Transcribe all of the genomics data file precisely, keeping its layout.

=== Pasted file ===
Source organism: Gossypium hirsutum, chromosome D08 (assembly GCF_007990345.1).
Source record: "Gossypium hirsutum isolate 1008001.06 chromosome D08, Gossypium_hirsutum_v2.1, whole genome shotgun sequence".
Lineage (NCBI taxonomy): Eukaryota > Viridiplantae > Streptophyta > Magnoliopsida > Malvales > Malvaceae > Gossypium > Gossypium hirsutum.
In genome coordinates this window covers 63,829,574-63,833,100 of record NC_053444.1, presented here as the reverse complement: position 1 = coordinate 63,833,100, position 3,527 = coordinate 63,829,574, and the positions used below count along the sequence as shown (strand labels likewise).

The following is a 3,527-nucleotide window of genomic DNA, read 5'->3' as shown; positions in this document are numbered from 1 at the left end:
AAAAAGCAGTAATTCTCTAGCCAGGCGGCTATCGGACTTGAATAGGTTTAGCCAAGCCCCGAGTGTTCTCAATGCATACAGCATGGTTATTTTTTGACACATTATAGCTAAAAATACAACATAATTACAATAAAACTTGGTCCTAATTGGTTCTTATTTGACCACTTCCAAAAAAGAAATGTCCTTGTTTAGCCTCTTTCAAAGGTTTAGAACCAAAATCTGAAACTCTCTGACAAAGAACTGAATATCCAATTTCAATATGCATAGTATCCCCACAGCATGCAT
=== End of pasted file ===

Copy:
Source organism: Gossypium hirsutum, chromosome D08 (assembly GCF_007990345.1).
Source record: "Gossypium hirsutum isolate 1008001.06 chromosome D08, Gossypium_hirsutum_v2.1, whole genome shotgun sequence".
Lineage (NCBI taxonomy): Eukaryota > Viridiplantae > Streptophyta > Magnoliopsida > Malvales > Malvaceae > Gossypium > Gossypium hirsutum.
In genome coordinates this window covers 63,829,574-63,833,100 of record NC_053444.1, presented here as the reverse complement: position 1 = coordinate 63,833,100, position 3,527 = coordinate 63,829,574, and the positions used below count along the sequence as shown (strand labels likewise).

The following is a 3,527-nucleotide window of genomic DNA, read 5'->3' as shown; positions in this document are numbered from 1 at the left end:
AAAAAGCAGTAATTCTCTAGCCAGGCGGCTATCGGACTTGAATAGGTTTAGCCAAGCCCCGAGTGTTCTCAATGCATACAGCATGGTTATTTTTTGACACATTATAGCTAAAAATACAACATAATTACAATAAAACTTGGTCCTAATTGGTTCTTATTTGACCACTTCCAAAAAAGAAATGTCCTTGTTTAGCCTCTTTCAAAGGTTTAGAACCAAAATCTGAAACTCTCTGACAAAGAACTGAATATCCAATTTCAATATGCATAGTATCCCCACAGCATGCAT